How Have Bathrooms Changed Over The Years?

Just as many other places in the home Bathrooms have responded to changing tastes and trends over the years. We’re taking a look back across the years at some of the changing trends of a typical bathroom. If you want to learn more about bathrooms then check out our learning hub!

Pre 1970s

Water heaters entered private homes in the 1870s and in the 1880s the cast iron bathtub is invented. This paves the way for the bathroom designs of the Victorian era. These would have been the preserve of the upper classes, and rather elegant in style, they have informed trends that are popular today. These include free-standing roll-top baths, black and white tiling, exposed plumbing and floor mounted cast iron radiators. While bathrooms were beginning to be installed in newly built council houses, in the 1920s bathrooms for many were still considered a luxury. Many homes still featured an outdoor toilet and taking a bath meant filling up a basin in front of the living room fireplace.


Bold colours, patterns and pastel tones reigned supreme. Who doesn’t remember the infamous avocado bathroom suite? In the 1970s bathroom, a pastel coloured bathroom suite would likely be accompanied by vibrant wallpaper or garish tiling.


Colour schemes popularised in the 1970s continued while blue ceramics joined the fray. Bathroom designs reached increasingly lavish heights with thick shag carpets, sunken bathtubs, chintz wallpapers and curtains and, of course, your 1980s bathroom wouldn’t be complete without a generous application of decorative ferns. Throughout the 1970s and 80s style seemed to take precedence over substance, bathrooms fell short of rather basic practical concerns. We no longer put carpet in our bathrooms for some very good reasons!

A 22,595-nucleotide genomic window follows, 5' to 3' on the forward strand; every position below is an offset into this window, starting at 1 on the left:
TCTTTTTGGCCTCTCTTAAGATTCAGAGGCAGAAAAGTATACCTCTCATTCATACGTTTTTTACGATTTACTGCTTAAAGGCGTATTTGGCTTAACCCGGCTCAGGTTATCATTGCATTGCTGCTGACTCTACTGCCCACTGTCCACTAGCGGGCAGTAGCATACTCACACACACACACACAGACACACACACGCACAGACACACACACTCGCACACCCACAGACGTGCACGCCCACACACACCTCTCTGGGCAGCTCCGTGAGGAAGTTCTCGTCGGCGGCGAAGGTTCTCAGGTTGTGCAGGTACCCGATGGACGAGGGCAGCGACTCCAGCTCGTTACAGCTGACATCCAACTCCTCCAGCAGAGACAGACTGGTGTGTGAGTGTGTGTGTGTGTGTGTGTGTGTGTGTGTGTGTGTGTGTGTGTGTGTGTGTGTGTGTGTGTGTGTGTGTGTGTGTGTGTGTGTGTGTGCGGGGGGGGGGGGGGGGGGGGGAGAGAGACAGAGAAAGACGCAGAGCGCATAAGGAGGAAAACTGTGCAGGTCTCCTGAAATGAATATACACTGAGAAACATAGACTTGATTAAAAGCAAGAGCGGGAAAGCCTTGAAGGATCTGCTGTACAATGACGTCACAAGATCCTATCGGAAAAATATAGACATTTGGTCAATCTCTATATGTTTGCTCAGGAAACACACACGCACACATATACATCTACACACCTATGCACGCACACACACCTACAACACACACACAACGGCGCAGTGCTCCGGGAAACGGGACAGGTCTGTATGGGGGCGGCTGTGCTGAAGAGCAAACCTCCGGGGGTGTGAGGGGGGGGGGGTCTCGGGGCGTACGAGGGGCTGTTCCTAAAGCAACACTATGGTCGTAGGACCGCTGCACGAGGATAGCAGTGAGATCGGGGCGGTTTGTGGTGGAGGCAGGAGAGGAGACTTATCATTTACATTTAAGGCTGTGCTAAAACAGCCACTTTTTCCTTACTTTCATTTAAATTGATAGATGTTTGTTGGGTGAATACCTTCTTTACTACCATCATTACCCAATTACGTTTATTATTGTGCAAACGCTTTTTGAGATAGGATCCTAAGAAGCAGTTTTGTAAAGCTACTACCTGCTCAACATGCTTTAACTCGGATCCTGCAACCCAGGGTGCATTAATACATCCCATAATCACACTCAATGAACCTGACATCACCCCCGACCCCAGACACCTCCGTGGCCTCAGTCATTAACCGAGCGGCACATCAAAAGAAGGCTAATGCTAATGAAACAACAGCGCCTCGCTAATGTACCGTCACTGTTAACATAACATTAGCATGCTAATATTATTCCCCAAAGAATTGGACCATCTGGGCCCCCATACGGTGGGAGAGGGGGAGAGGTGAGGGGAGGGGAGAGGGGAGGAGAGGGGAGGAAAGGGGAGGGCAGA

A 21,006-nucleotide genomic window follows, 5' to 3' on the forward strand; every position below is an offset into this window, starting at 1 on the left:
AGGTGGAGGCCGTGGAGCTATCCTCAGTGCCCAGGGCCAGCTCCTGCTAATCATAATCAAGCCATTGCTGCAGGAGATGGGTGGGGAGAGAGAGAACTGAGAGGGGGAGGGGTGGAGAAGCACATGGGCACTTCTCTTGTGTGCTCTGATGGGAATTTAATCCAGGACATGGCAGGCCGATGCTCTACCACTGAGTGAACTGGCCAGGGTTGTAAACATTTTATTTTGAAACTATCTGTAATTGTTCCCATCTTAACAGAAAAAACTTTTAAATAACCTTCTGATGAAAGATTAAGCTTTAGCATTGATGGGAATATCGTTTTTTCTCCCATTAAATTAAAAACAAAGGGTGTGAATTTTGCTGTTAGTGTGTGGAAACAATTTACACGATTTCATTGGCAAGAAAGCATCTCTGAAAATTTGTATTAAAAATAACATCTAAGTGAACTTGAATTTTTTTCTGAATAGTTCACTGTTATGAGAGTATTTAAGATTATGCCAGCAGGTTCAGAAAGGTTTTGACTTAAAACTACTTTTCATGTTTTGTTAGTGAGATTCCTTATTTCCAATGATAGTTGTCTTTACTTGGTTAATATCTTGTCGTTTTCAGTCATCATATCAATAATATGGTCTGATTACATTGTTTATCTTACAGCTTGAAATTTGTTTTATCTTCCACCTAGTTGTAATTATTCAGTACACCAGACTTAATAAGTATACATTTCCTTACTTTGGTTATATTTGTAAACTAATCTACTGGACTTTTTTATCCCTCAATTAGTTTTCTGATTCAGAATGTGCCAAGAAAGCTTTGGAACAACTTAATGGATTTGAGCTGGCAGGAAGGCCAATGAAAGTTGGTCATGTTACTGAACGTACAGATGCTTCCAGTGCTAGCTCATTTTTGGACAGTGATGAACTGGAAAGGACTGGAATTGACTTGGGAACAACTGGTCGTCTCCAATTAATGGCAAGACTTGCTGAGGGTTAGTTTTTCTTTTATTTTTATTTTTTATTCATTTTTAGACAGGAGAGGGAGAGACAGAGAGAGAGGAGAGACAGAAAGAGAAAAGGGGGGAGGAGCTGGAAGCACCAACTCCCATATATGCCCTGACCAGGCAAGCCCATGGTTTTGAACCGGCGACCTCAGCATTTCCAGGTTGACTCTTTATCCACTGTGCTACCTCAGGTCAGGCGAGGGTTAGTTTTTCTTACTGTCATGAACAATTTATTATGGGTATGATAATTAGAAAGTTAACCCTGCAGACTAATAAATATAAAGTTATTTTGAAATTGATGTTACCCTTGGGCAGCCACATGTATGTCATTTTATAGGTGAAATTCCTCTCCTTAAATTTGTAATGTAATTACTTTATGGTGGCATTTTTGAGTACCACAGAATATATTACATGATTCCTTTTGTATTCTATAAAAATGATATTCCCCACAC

In contrast to the bold and colourful styles of the previous decades, 90s bathrooms were much more minimal. Neutral and monochrome colour schemes took centre stage and bathroom lighting improved in leaps and bounds with the addition of track lighting. However, the 1990s weren’t completely without controversy, wood panelling was rather popular and corner baths were the unfortunate luxury bathroom feature of the decade, but they didn’t quite live up to expectations and thankfully they have stayed in the 90s.


Mercifully, the white bathroom suite that we’ve all come to know and love was firmly the norm by the 2000s. Two quite different approaches were taken to bathroom design in this decade. One focused on the shabby chic and themed bathroom and the other on creating the modern spa-like interior we’re familiar with today. Shabby chic and themed bathrooms included upcycled furniture and rustic vanities, bold feature walls and décor often tending towards the nautical.


What we learnt about modern minimalism in the 00s we gracefully adopted and improved upon in 2010. Wet rooms and sleek modern free-standing tubs became a familiar sight, alongside tasteful white, grey and neutral décor. Natural stone tiles brought a touch of luxury, perfect for accentuating that desirable spa-like ambience. The modern bathroom is much more focused on practicality, with smart storage, floating vanities and easy to clean finishes being up there on our wishlists right next to the most stylish features.


What have we got in store for our bathrooms in 2020? While elegant and sophisticated minimalism looks set to stay, we are also looking back over the past decades to select some of our favourite elements to incorporate into a contemporary style. Mosaic and patterned tiles, wallpaper feature walls, vintage inspired furniture and botanicals are working their way into our modern spaces to add character and charm to the next era of bathroom design.

Share This Post